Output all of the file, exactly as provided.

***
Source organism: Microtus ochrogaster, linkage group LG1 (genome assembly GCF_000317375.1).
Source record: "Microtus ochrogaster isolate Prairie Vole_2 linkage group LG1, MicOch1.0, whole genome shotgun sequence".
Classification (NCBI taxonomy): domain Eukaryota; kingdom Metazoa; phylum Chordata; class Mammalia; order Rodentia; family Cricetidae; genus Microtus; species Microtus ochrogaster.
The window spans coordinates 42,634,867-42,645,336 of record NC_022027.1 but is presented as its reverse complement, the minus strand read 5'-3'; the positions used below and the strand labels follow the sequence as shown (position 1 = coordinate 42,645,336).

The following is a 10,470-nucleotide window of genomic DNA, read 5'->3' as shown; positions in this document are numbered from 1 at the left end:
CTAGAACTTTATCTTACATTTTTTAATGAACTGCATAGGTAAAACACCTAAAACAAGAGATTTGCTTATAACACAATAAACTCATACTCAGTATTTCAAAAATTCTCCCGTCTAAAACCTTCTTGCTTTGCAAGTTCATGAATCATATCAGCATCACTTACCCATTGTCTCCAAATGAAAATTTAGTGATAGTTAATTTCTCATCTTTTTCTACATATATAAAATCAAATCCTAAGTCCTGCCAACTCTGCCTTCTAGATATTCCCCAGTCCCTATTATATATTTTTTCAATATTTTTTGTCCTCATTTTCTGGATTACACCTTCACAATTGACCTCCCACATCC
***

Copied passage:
Source organism: Microtus ochrogaster, linkage group LG1 (genome assembly GCF_000317375.1).
Source record: "Microtus ochrogaster isolate Prairie Vole_2 linkage group LG1, MicOch1.0, whole genome shotgun sequence".
Classification (NCBI taxonomy): domain Eukaryota; kingdom Metazoa; phylum Chordata; class Mammalia; order Rodentia; family Cricetidae; genus Microtus; species Microtus ochrogaster.
The window spans coordinates 42,634,867-42,645,336 of record NC_022027.1 but is presented as its reverse complement, the minus strand read 5'-3'; the positions used below and the strand labels follow the sequence as shown (position 1 = coordinate 42,645,336).

The following is a 10,470-nucleotide window of genomic DNA, read 5'->3' as shown; positions in this document are numbered from 1 at the left end:
CTAGAACTTTATCTTACATTTTTTAATGAACTGCATAGGTAAAACACCTAAAACAAGAGATTTGCTTATAACACAATAAACTCATACTCAGTATTTCAAAAATTCTCCCGTCTAAAACCTTCTTGCTTTGCAAGTTCATGAATCATATCAGCATCACTTACCCATTGTCTCCAAATGAAAATTTAGTGATAGTTAATTTCTCATCTTTTTCTACATATATAAAATCAAATCCTAAGTCCTGCCAACTCTGCCTTCTAGATATTCCCCAGTCCCTATTATATATTTTTTCAATATTTTTTGTCCTCATTTTCTGGATTACACCTTCACAATTGACCTCCCACATCC